“Certainly,” returned Ralph. “I agree with Mr. Fogg. The world is small now. A man can now go round it ten times more quickly than a hundred years ago. And that is why the search for this thief will succeed.”

“And also why the thief can get away more easily.”

Stuart said eagerly:

“Is the world small indeed? Because you can go round it in three months…”

“In eighty days,” interrupted Phileas Fogg.

“That is true, gentlemen,” added John Sullivan. “Only eighty days. Here is the estimate made by the Daily Telegraph:

From London to Suez via Mont Cenis and Brindisi[33 - from London to Suez via Mont Cenis and Brindisi – из Лондона в Суэц через Монт-Сенис и Бриндизи], by rail and steamboats – 7 days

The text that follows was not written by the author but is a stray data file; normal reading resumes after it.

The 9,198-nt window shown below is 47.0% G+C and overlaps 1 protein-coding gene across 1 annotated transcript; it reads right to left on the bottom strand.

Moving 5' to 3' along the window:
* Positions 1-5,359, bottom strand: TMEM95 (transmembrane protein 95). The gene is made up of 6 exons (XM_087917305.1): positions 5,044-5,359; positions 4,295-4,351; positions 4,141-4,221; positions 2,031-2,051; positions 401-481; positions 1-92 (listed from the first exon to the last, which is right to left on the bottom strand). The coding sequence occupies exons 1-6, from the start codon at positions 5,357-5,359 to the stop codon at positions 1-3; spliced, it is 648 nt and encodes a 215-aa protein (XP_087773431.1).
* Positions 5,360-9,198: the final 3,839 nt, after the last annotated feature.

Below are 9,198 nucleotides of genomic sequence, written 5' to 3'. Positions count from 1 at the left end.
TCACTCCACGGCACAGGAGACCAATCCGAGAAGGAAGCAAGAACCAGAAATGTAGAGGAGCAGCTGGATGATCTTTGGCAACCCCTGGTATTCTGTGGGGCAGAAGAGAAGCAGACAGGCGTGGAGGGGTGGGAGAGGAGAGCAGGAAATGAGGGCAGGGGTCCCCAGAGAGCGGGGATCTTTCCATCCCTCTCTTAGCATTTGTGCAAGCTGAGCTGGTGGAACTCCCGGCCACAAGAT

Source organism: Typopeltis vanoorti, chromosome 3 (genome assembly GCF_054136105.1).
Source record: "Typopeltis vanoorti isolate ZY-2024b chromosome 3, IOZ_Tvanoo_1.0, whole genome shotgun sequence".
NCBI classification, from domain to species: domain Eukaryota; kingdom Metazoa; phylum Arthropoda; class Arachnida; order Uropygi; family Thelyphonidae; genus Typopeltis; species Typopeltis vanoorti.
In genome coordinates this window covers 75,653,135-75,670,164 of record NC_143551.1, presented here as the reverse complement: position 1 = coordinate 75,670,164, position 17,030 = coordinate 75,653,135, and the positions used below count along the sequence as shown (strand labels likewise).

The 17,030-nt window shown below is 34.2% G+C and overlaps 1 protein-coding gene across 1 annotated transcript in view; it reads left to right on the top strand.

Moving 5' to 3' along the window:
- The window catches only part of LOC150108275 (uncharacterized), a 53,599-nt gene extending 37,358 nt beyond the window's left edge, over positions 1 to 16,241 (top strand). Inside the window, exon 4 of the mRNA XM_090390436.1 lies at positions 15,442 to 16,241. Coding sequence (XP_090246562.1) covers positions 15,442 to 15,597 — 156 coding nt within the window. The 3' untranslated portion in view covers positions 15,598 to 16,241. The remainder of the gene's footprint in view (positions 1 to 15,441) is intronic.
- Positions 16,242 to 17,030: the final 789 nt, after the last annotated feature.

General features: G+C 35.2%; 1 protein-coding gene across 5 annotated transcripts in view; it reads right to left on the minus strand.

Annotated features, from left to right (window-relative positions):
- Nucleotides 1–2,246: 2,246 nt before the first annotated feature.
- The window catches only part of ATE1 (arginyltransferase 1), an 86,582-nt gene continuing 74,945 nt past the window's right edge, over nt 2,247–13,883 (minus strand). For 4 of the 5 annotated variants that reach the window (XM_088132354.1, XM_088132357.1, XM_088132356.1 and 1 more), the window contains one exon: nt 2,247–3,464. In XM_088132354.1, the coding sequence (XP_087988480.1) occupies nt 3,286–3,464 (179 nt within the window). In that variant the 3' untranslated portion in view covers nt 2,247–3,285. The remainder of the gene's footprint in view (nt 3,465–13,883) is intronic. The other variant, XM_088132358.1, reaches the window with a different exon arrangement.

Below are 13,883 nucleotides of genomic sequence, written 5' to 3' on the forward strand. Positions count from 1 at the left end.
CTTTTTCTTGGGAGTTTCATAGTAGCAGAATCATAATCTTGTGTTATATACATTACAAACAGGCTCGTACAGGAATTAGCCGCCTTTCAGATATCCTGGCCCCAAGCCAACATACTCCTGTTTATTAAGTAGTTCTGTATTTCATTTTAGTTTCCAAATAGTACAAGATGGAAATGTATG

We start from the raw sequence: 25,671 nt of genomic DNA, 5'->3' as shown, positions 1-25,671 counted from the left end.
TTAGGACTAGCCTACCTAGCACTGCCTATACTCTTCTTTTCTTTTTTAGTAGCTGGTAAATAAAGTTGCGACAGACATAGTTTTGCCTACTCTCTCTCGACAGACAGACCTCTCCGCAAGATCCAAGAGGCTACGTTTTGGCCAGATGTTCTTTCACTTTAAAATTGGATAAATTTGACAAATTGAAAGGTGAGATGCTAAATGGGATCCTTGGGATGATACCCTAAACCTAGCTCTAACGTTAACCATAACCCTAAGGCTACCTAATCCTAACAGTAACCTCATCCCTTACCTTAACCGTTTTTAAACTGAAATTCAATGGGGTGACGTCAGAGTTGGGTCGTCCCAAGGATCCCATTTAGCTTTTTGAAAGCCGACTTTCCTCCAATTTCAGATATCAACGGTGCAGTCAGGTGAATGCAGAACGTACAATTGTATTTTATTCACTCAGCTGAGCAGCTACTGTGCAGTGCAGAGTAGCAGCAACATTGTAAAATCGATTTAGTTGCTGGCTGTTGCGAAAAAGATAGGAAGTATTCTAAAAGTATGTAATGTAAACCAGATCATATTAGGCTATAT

From Suez to Bombay[34 - Bombay – Бомбей (город в Индии, современное название – Мумбай)], by steamer – 13”

From Bombay to Calcutta[35 - Calcutta – Калькутта (город в Индии, современное название – Колката)], by rail – 3”

From Calcutta to Hong Kong[36 - Hong Kong – Гонконг], by steamer – 13”

From Hong Kong to Yokohama[37 - Yokohama – Йокогама] (Japan), by steamer – 6”

From Yokohama to San Francisco, by steamer – 22”

From San Francisco to New York, by rail – 7”

From New York to London, by steamer and rail – 9”

Total – 80 days.”
“Yes, in eighty days!” exclaimed Stuart. “But think about bad weather, contrary winds, shipwrecks, railway accidents, and so on. The Hindoos or Indians can stop the trains, pillage the luggage-vans[38 - pillage the luggage-vans – разграбить вагоны], and scalp the passengers.”

“All included[39 - All included. – Всё учтено.],” returned Phileas Fogg.